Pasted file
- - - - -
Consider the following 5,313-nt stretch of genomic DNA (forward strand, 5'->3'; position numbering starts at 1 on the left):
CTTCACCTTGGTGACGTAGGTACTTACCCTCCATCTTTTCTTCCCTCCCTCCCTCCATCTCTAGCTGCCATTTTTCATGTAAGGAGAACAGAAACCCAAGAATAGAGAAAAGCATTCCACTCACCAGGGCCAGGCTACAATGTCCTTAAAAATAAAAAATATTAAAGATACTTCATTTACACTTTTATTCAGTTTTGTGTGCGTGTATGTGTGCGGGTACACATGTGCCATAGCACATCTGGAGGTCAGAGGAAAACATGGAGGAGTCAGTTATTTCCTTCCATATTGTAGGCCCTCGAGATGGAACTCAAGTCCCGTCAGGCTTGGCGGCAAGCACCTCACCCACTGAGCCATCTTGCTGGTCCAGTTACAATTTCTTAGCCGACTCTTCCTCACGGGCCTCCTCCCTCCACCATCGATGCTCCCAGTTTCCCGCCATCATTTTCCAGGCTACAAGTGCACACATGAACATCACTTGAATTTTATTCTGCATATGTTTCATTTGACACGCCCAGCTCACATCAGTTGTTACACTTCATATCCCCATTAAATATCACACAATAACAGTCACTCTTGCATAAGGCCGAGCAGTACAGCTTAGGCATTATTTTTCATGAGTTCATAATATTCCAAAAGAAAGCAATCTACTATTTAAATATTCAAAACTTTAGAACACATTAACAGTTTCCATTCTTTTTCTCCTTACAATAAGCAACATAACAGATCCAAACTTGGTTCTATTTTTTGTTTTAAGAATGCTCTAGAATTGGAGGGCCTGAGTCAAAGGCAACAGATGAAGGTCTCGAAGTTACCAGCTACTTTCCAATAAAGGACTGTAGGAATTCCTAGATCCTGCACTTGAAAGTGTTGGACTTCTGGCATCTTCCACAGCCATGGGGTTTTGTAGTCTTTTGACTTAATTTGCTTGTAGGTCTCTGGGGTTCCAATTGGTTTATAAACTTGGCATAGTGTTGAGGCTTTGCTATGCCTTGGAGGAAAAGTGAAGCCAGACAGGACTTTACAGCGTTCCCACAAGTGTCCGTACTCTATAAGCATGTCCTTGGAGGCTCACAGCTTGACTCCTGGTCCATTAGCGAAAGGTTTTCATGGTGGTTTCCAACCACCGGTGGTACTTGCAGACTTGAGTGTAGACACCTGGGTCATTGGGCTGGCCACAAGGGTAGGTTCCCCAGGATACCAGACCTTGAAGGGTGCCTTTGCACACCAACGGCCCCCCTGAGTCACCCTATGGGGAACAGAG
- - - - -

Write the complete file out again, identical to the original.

Consider the following 5,313-nt stretch of genomic DNA (forward strand, 5'->3'; position numbering starts at 1 on the left):
CTTCACCTTGGTGACGTAGGTACTTACCCTCCATCTTTTCTTCCCTCCCTCCCTCCATCTCTAGCTGCCATTTTTCATGTAAGGAGAACAGAAACCCAAGAATAGAGAAAAGCATTCCACTCACCAGGGCCAGGCTACAATGTCCTTAAAAATAAAAAATATTAAAGATACTTCATTTACACTTTTATTCAGTTTTGTGTGCGTGTATGTGTGCGGGTACACATGTGCCATAGCACATCTGGAGGTCAGAGGAAAACATGGAGGAGTCAGTTATTTCCTTCCATATTGTAGGCCCTCGAGATGGAACTCAAGTCCCGTCAGGCTTGGCGGCAAGCACCTCACCCACTGAGCCATCTTGCTGGTCCAGTTACAATTTCTTAGCCGACTCTTCCTCACGGGCCTCCTCCCTCCACCATCGATGCTCCCAGTTTCCCGCCATCATTTTCCAGGCTACAAGTGCACACATGAACATCACTTGAATTTTATTCTGCATATGTTTCATTTGACACGCCCAGCTCACATCAGTTGTTACACTTCATATCCCCATTAAATATCACACAATAACAGTCACTCTTGCATAAGGCCGAGCAGTACAGCTTAGGCATTATTTTTCATGAGTTCATAATATTCCAAAAGAAAGCAATCTACTATTTAAATATTCAAAACTTTAGAACACATTAACAGTTTCCATTCTTTTTCTCCTTACAATAAGCAACATAACAGATCCAAACTTGGTTCTATTTTTTGTTTTAAGAATGCTCTAGAATTGGAGGGCCTGAGTCAAAGGCAACAGATGAAGGTCTCGAAGTTACCAGCTACTTTCCAATAAAGGACTGTAGGAATTCCTAGATCCTGCACTTGAAAGTGTTGGACTTCTGGCATCTTCCACAGCCATGGGGTTTTGTAGTCTTTTGACTTAATTTGCTTGTAGGTCTCTGGGGTTCCAATTGGTTTATAAACTTGGCATAGTGTTGAGGCTTTGCTATGCCTTGGAGGAAAAGTGAAGCCAGACAGGACTTTACAGCGTTCCCACAAGTGTCCGTACTCTATAAGCATGTCCTTGGAGGCTCACAGCTTGACTCCTGGTCCATTAGCGAAAGGTTTTCATGGTGGTTTCCAACCACCGGTGGTACTTGCAGACTTGAGTGTAGACACCTGGGTCATTGGGCTGGCCACAAGGGTAGGTTCCCCAGGATACCAGACCTTGAAGGGTGCCTTTGCACACCAACGGCCCCCCTGAGTCACCCTATGGGGAACAGAG